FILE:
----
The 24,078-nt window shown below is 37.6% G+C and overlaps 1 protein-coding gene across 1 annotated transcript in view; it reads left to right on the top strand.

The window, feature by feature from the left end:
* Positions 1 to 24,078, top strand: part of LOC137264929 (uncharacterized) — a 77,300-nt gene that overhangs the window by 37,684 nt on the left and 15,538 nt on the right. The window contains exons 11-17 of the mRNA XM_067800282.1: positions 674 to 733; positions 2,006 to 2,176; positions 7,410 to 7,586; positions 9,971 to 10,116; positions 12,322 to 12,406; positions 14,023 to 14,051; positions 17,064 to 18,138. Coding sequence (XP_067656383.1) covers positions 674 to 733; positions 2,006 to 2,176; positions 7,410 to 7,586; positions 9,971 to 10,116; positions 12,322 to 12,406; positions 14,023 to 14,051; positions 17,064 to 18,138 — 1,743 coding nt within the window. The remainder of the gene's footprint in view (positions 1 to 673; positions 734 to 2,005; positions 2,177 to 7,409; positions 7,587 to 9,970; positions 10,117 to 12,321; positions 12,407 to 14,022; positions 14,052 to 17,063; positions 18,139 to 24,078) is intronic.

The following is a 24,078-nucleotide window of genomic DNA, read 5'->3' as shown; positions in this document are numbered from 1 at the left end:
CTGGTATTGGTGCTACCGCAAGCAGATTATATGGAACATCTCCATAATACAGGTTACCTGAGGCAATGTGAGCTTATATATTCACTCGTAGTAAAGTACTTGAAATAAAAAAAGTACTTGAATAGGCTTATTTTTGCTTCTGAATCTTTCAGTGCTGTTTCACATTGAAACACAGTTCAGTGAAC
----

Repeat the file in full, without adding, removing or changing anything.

The 24,078-nt window shown below is 37.6% G+C and overlaps 1 protein-coding gene across 1 annotated transcript in view; it reads left to right on the top strand.

The window, feature by feature from the left end:
* Positions 1 to 24,078, top strand: part of LOC137264929 (uncharacterized) — a 77,300-nt gene that overhangs the window by 37,684 nt on the left and 15,538 nt on the right. The window contains exons 11-17 of the mRNA XM_067800282.1: positions 674 to 733; positions 2,006 to 2,176; positions 7,410 to 7,586; positions 9,971 to 10,116; positions 12,322 to 12,406; positions 14,023 to 14,051; positions 17,064 to 18,138. Coding sequence (XP_067656383.1) covers positions 674 to 733; positions 2,006 to 2,176; positions 7,410 to 7,586; positions 9,971 to 10,116; positions 12,322 to 12,406; positions 14,023 to 14,051; positions 17,064 to 18,138 — 1,743 coding nt within the window. The remainder of the gene's footprint in view (positions 1 to 673; positions 734 to 2,005; positions 2,177 to 7,409; positions 7,587 to 9,970; positions 10,117 to 12,321; positions 12,407 to 14,022; positions 14,052 to 17,063; positions 18,139 to 24,078) is intronic.

The following is a 24,078-nucleotide window of genomic DNA, read 5'->3' as shown; positions in this document are numbered from 1 at the left end:
CTGGTATTGGTGCTACCGCAAGCAGATTATATGGAACATCTCCATAATACAGGTTACCTGAGGCAATGTGAGCTTATATATTCACTCGTAGTAAAGTACTTGAAATAAAAAAAGTACTTGAATAGGCTTATTTTTGCTTCTGAATCTTTCAGTGCTGTTTCACATTGAAACACAGTTCAGTGAAC